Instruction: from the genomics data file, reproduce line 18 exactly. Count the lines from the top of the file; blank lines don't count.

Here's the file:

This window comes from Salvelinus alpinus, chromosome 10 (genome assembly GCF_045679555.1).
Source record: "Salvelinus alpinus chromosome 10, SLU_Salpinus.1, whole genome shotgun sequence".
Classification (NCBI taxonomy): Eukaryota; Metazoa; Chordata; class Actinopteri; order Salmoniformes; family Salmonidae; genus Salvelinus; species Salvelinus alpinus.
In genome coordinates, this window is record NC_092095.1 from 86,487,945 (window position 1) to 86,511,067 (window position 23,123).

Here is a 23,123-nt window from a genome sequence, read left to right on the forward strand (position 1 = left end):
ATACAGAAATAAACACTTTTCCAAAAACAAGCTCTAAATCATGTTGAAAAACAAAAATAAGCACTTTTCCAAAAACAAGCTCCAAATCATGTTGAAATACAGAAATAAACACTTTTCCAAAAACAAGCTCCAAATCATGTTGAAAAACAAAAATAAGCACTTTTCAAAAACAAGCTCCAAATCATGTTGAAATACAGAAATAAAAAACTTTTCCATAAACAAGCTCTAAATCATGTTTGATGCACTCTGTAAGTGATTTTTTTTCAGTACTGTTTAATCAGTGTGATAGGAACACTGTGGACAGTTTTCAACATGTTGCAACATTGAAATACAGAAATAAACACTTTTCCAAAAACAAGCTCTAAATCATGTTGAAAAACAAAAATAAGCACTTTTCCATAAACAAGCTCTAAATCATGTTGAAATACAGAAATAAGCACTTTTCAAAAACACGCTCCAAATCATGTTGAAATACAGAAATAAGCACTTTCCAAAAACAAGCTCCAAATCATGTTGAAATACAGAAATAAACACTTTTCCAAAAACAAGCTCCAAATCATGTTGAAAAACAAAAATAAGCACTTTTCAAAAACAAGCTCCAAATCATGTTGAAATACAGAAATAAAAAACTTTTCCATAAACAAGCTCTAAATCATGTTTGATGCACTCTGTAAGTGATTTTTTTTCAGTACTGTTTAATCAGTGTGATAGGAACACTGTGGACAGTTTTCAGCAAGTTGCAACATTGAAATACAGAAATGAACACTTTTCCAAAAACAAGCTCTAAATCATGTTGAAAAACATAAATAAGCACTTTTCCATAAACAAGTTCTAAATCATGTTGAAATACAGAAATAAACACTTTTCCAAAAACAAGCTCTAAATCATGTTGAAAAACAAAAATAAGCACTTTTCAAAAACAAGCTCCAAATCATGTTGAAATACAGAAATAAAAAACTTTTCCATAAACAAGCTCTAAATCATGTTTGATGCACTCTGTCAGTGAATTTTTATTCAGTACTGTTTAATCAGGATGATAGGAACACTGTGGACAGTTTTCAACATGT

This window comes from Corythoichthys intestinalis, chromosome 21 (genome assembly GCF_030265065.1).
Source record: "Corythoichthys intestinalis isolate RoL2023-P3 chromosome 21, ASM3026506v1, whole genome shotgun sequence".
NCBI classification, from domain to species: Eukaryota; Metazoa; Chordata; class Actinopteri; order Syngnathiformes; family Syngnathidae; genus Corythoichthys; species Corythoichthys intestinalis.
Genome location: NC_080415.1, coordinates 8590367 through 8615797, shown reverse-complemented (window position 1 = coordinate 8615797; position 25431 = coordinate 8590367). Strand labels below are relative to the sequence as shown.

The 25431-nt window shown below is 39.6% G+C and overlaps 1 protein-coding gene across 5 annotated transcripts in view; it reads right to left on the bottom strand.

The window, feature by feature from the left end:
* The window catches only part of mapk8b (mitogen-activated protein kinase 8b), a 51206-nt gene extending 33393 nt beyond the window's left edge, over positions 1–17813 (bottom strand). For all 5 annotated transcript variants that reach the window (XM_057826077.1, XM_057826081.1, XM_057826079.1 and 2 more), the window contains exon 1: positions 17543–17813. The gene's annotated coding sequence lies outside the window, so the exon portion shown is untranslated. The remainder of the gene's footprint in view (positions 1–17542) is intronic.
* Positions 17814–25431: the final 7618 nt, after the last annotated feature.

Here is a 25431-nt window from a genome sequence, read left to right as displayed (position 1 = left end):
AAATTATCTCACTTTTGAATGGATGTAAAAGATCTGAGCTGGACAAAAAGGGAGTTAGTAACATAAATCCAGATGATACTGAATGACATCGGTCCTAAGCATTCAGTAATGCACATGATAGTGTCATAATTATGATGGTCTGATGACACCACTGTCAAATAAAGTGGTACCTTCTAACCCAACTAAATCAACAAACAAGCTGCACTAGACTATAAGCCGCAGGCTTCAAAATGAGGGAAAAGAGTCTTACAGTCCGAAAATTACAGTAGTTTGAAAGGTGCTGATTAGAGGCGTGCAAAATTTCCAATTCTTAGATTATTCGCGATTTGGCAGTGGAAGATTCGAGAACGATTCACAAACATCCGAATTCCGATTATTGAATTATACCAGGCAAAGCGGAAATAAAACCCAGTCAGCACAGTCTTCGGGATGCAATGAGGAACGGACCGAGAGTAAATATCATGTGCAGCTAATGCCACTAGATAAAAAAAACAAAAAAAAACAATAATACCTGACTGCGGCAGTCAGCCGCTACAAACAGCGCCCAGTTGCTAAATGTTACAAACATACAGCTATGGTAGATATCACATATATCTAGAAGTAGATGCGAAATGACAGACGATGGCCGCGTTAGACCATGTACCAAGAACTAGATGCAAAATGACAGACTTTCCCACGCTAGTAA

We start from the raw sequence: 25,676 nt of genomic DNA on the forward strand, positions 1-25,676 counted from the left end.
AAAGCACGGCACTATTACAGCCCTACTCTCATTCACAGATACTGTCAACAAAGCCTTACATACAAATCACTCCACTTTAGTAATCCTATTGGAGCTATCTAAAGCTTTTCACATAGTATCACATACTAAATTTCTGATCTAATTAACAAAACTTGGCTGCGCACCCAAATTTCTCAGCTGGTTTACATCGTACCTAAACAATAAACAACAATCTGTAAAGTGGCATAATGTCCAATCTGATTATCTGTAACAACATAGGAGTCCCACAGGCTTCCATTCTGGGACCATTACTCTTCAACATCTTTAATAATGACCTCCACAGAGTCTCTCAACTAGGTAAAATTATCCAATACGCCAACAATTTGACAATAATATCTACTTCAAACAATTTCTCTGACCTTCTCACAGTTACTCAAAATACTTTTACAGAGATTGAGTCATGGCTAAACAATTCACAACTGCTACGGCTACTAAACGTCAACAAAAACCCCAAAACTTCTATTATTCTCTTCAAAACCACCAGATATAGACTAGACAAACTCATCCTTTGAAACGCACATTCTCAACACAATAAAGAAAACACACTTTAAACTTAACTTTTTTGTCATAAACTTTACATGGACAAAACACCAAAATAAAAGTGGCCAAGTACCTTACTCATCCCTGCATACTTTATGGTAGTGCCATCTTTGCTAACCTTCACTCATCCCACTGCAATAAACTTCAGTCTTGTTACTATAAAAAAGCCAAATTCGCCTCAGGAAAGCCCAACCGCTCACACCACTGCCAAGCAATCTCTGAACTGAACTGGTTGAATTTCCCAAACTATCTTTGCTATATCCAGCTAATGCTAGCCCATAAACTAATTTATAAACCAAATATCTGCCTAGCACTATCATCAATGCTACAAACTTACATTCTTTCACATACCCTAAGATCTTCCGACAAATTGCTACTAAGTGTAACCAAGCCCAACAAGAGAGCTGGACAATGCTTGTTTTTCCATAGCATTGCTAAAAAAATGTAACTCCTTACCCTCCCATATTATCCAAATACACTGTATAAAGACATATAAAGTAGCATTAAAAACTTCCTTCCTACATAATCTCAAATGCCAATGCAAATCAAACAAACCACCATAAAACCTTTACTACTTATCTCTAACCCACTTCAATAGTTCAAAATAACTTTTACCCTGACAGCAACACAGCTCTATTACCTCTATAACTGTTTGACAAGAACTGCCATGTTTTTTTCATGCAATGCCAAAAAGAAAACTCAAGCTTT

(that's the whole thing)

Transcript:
AAAGCACGGCACTATTACAGCCCTACTCTCATTCACAGATACTGTCAACAAAGCCTTACATACAAATCACTCCACTTTAGTAATCCTATTGGAGCTATCTAAAGCTTTTCACATAGTATCACATACTAAATTTCTGATCTAATTAACAAAACTTGGCTGCGCACCCAAATTTCTCAGCTGGTTTACATCGTACCTAAACAATAAACAACAATCTGTAAAGTGGCATAATGTCCAATCTGATTATCTGTAACAACATAGGAGTCCCACAGGCTTCCATTCTGGGACCATTACTCTTCAACATCTTTAATAATGACCTCCACAGAGTCTCTCAACTAGGTAAAATTATCCAATACGCCAACAATTTGACAATAATATCTACTTCAAACAATTTCTCTGACCTTCTCACAGTTACTCAAAATACTTTTACAGAGATTGAGTCATGGCTAAACAATTCACAACTGCTACGGCTACTAAACGTCAACAAAAACCCCAAAACTTCTATTATTCTCTTCAAAACCACCAGATATAGACTAGACAAACTCATCCTTTGAAACGCACATTCTCAACACAATAAAGAAAACACACTTTAAACTTAACTTTTTTGTCATAAACTTTACATGGACAAAACACCAAAATAAAAGTGGCCAAGTACCTTACTCATCCCTGCATACTTTATGGTAGTGCCATCTTTGCTAACCTTCACTCATCCCACTGCAATAAACTTCAGTCTTGTTACTATAAAAAAGCCAAATTCGCCTCAGGAAAGCCCAACCGCTCACACCACTGCCAAGCAATCTCTGAACTGAACTGGTTGAATTTCCCAAACTATCTTTGCTATATCCAGCTAATGCTAGCCCATAAACTAATTTATAAACCAAATATCTGCCTAGCACTATCATCAATGCTACAAACTTACATTCTTTCACATACCCTAAGATCTTCCGACAAATTGCTACTAAGTGTAACCAAGCCCAACAAGAGAGCTGGACAATGCTTGTTTTTCCATAGCATTGCTAAAAAAATGTAACTCCTTACCCTCCCATATTATCCAAATACACTGTATAAAGACATATAAAGTAGCATTAAAAACTTCCTTCCTACATAATCTCAAATGCCAATGCAAATCAAACAAACCACCATAAAACCTTTACTACTTATCTCTAACCCACTTCAATAGTTCAAAATAACTTTTACCCTGACAGCAACACAGCTCTATTACCTCTATAACTGTTTGACAAGAACTGCCATGTTTTTTTCATGCAATGCCAAAAAGAAAACTCAAGCTTT